Early on, especially, you’re naked of equipment and just sort of stuck. The fancy methods aren’t open to you unless you’re some sort of sick Hitman savant, and so I found myself taking 47 back to basics – an unsilenced pistol, because I was yet to access a silencer, and a few quick pops. Sometimes, I’d manage to nail someone from mid-distance without being even seen. Other times, I couldn’t create a situation to leave my target alone, so I’d just walk up to them in plain sight and do ‘em, Jack Ruby style, then fight my way out.

I’ve never played Hitman this way. It was new, it was exhilarating. It breathed new life into a game I’ve already played in some form or another for well over a hundred hours. But as the campaigns evolved – when I was lucky enough to advance them – I’d unlock new tools and objectives which would in turn invite experimentation and other new styles of gameplay. Rarely did I resort to the sort of approach I typically took with the story missions or elusive targets. This mode hits different.

Every couple of missions, the traditional assassinations give way to an even more open-ended mission – where you don’t have a strictly defined target or two, but just a description of one. You might be told that they have red hair, are wearing earrings and a hat, smoke, and are food-obsessed, for instance. If you use that magic Hitman-vision that 47 has, instead of defined targets glowing red you’ll find multiple individuals who fit the broad description glowing purple - and it’s up to you to try to figure out which one is the actual target.

This, again, changes the game. You have to stalk these characters. Snapping a photo of them on your camera will allow you to study the photo carefully for details. Does this person have earrings? Okay, they fit the physical description – time to hang around in as unsuspicious a manner as possible to see if they light up a cigarette while obsessively snacking. This isn’t necessarily easy, either – as the campaign escalates, there’s lookouts who’ll see through your disguises in a snap, and counter-assassins who are looking to take you out first.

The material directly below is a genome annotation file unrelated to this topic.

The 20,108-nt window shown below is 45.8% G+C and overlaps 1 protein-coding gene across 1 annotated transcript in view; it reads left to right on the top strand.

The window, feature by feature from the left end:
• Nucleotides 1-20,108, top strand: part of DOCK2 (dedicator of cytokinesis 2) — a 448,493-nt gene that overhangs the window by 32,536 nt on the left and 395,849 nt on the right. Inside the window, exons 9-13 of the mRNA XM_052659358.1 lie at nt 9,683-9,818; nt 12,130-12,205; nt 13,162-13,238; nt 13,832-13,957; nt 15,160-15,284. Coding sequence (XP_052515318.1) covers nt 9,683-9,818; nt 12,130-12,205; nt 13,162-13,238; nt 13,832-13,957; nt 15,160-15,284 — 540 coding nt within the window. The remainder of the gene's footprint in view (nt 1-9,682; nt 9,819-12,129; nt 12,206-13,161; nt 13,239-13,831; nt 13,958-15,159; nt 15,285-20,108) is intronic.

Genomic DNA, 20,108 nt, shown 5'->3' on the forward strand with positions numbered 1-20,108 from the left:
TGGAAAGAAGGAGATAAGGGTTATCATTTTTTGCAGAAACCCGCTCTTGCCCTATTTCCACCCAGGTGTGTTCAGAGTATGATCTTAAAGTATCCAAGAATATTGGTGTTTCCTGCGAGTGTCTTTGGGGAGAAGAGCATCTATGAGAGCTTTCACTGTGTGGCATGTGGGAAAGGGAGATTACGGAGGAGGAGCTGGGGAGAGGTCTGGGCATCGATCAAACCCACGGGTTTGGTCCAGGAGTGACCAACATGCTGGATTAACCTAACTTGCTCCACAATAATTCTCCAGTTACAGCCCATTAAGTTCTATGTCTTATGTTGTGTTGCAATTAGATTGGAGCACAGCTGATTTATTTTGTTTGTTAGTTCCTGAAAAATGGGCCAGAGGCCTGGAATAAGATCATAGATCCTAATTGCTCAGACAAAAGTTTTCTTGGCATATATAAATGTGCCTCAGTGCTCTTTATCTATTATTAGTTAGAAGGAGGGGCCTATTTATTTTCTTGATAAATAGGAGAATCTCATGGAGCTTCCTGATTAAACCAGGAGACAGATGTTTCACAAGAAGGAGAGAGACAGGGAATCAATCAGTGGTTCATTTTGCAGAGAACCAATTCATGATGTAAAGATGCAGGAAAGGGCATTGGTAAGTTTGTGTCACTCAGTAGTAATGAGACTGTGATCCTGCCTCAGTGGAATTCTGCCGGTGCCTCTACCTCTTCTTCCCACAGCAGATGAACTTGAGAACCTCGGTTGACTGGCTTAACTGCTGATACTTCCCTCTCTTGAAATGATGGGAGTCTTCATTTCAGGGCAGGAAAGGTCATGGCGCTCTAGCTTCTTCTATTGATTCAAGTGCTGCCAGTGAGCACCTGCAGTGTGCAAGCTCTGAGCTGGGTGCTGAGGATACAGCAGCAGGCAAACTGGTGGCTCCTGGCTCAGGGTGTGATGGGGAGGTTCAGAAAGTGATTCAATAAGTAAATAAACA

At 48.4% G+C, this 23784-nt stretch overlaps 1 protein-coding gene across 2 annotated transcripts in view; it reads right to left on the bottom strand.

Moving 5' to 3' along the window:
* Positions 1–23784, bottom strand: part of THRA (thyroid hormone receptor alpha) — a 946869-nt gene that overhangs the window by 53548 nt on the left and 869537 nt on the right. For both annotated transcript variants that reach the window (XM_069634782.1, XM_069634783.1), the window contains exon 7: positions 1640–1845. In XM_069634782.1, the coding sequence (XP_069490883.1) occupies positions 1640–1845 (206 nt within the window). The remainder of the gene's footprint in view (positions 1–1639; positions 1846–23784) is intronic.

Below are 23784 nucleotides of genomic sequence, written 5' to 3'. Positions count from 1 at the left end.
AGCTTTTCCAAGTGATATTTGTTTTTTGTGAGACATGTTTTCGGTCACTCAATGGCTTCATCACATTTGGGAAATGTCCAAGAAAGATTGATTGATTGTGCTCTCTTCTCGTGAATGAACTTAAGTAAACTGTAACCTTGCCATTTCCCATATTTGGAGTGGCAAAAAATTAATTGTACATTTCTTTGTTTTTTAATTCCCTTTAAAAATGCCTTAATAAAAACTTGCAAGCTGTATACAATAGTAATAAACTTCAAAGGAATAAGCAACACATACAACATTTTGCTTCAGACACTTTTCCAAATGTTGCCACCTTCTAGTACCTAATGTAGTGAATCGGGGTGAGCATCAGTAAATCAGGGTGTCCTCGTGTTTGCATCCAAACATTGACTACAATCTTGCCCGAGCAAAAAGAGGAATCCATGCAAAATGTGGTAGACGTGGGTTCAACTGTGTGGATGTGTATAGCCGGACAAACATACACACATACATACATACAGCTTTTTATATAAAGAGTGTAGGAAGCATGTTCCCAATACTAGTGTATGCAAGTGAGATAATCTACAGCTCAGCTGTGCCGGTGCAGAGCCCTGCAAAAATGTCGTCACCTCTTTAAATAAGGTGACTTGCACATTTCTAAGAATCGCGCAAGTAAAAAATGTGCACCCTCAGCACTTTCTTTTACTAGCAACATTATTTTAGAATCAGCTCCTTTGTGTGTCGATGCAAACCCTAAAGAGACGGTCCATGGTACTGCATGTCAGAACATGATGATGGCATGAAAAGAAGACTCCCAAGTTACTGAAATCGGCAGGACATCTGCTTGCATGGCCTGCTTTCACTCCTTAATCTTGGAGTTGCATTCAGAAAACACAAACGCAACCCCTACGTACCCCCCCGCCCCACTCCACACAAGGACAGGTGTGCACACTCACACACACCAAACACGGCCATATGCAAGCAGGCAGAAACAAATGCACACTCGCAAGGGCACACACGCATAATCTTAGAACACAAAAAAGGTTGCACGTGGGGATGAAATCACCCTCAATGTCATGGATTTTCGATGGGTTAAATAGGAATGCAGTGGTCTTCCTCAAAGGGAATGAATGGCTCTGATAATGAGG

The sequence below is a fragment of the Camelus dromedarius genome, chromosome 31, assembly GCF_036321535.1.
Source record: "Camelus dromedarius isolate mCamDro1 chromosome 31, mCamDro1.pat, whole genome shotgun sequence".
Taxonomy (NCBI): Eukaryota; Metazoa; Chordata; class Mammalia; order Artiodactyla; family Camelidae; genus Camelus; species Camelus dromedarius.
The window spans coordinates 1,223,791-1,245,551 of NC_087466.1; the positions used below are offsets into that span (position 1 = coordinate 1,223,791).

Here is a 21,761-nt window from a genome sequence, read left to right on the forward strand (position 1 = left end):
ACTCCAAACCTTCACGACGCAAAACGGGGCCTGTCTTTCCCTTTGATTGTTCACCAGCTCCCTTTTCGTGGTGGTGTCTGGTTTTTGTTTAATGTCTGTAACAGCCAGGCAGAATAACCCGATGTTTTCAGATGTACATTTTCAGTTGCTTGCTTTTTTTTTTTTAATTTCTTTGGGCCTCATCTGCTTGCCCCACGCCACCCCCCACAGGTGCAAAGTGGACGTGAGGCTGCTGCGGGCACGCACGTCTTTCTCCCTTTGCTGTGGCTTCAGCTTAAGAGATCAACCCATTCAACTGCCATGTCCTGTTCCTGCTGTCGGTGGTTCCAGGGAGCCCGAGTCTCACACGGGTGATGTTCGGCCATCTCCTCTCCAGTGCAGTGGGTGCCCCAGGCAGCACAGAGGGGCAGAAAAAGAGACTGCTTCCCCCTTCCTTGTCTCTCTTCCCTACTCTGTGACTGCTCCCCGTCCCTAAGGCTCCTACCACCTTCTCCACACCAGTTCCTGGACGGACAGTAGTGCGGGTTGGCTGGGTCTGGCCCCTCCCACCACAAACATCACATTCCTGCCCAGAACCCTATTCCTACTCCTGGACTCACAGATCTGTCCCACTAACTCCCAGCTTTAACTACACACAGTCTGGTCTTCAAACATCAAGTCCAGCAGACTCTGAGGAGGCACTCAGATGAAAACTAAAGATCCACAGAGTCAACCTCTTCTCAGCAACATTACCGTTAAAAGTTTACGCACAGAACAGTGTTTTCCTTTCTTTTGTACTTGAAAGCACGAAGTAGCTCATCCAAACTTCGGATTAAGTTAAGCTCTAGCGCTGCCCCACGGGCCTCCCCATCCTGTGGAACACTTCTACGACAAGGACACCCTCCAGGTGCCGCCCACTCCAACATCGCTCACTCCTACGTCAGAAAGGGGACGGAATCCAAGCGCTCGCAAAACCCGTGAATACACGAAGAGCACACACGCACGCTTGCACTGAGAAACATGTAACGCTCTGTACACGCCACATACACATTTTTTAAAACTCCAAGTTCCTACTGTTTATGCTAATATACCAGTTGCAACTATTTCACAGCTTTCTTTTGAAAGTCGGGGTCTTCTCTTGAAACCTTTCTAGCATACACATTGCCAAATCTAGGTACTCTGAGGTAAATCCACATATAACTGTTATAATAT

Agent 47 admires his tools.

This sounds like it has the potential to be boring, but it isn't. It's a slowing down of events in a way that texturally enriches the Freelancer experience. While you could indiscriminately kill all of the potential suspects, doing so is a huge risk – each kill is a risk, and each risk could take away your items, make the remainder of the campaign harder, or end the campaign entirely. So, you skulk. You watch. You place your bet. And, god damn it, the wrong one again? I did this a lot (but I’m getting better at it now).

All of this is built on top of the systems that already existed, but the result is a new type of campaign, eminently replayable, and it also sort of highlights what was so special about each of these sandboxes to begin with. I’ve compared them to intricate Rube Goldberg machines as level design in the past – but they’re actually a little less like that here, where there’s no guided dominoes-fall kills to set up. Instead, the simulation is left to slowly unravel in all its glory, where it has a logic, but also definitely a typical sort of twisted logic that can only work in a video game.

Honestly, I can scarcely believe how brilliant it is. I can hardly believe that it’s free. But also, more than that, I can’t quite comprehend how smart this is as a piece of design. It reuses all of Hitman 1, 2, and 3 and yet doesn’t feel like a content reuse victory lap. There is no meat left on this carcass; it’s all been sublimated into this hearty broth.

An agent of chaos, indeed.

Anyway. I don’t know what more to tell you. I already firmly believed IO’s new Hitman Trilogy was one of the greatest games of its kind. The more I reflect on it, and with these additions and tweaks that bring everything together into one package, I firmly believe that this is one of the finest bits of gaming ever, full stop. Period. However you want to write it.

And, god, as a life-long Bond fan… I can’t wait to see what this studio does with that franchise. In the meantime, however, this is a more than welcome distraction.